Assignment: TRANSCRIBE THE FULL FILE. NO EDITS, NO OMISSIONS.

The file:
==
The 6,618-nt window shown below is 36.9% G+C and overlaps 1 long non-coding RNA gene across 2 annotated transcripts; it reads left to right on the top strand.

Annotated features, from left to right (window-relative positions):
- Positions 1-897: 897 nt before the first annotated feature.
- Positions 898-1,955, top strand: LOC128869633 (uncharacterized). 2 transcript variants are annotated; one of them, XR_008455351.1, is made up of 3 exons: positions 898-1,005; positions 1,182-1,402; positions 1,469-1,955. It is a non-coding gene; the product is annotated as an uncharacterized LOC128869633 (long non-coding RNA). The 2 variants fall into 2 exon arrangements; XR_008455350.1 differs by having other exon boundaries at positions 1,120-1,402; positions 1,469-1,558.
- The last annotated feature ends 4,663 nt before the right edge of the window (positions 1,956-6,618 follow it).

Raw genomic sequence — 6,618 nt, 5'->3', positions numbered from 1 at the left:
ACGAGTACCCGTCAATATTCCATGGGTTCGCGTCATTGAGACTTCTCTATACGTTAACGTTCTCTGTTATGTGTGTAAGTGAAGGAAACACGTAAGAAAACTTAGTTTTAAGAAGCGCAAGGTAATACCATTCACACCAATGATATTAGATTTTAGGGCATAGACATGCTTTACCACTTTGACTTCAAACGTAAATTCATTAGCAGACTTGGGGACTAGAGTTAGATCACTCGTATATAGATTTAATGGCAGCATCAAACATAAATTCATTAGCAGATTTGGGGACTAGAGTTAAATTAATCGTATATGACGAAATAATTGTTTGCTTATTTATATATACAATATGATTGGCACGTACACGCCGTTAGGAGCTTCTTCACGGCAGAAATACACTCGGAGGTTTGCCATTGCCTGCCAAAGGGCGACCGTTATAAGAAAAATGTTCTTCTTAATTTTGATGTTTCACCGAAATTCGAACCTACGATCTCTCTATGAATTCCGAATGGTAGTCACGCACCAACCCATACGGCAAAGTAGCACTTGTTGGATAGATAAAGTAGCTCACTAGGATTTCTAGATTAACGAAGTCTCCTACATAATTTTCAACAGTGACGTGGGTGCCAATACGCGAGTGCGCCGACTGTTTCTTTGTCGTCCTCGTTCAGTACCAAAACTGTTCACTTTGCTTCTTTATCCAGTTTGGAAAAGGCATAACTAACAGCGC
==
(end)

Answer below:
The 6,618-nt window shown below is 36.9% G+C and overlaps 1 long non-coding RNA gene across 2 annotated transcripts; it reads left to right on the top strand.

Annotated features, from left to right (window-relative positions):
- Positions 1-897: 897 nt before the first annotated feature.
- Positions 898-1,955, top strand: LOC128869633 (uncharacterized). 2 transcript variants are annotated; one of them, XR_008455351.1, is made up of 3 exons: positions 898-1,005; positions 1,182-1,402; positions 1,469-1,955. It is a non-coding gene; the product is annotated as an uncharacterized LOC128869633 (long non-coding RNA). The 2 variants fall into 2 exon arrangements; XR_008455350.1 differs by having other exon boundaries at positions 1,120-1,402; positions 1,469-1,558.
- The last annotated feature ends 4,663 nt before the right edge of the window (positions 1,956-6,618 follow it).

Raw genomic sequence — 6,618 nt, 5'->3', positions numbered from 1 at the left:
ACGAGTACCCGTCAATATTCCATGGGTTCGCGTCATTGAGACTTCTCTATACGTTAACGTTCTCTGTTATGTGTGTAAGTGAAGGAAACACGTAAGAAAACTTAGTTTTAAGAAGCGCAAGGTAATACCATTCACACCAATGATATTAGATTTTAGGGCATAGACATGCTTTACCACTTTGACTTCAAACGTAAATTCATTAGCAGACTTGGGGACTAGAGTTAGATCACTCGTATATAGATTTAATGGCAGCATCAAACATAAATTCATTAGCAGATTTGGGGACTAGAGTTAAATTAATCGTATATGACGAAATAATTGTTTGCTTATTTATATATACAATATGATTGGCACGTACACGCCGTTAGGAGCTTCTTCACGGCAGAAATACACTCGGAGGTTTGCCATTGCCTGCCAAAGGGCGACCGTTATAAGAAAAATGTTCTTCTTAATTTTGATGTTTCACCGAAATTCGAACCTACGATCTCTCTATGAATTCCGAATGGTAGTCACGCACCAACCCATACGGCAAAGTAGCACTTGTTGGATAGATAAAGTAGCTCACTAGGATTTCTAGATTAACGAAGTCTCCTACATAATTTTCAACAGTGACGTGGGTGCCAATACGCGAGTGCGCCGACTGTTTCTTTGTCGTCCTCGTTCAGTACCAAAACTGTTCACTTTGCTTCTTTATCCAGTTTGGAAAAGGCATAACTAACAGCGC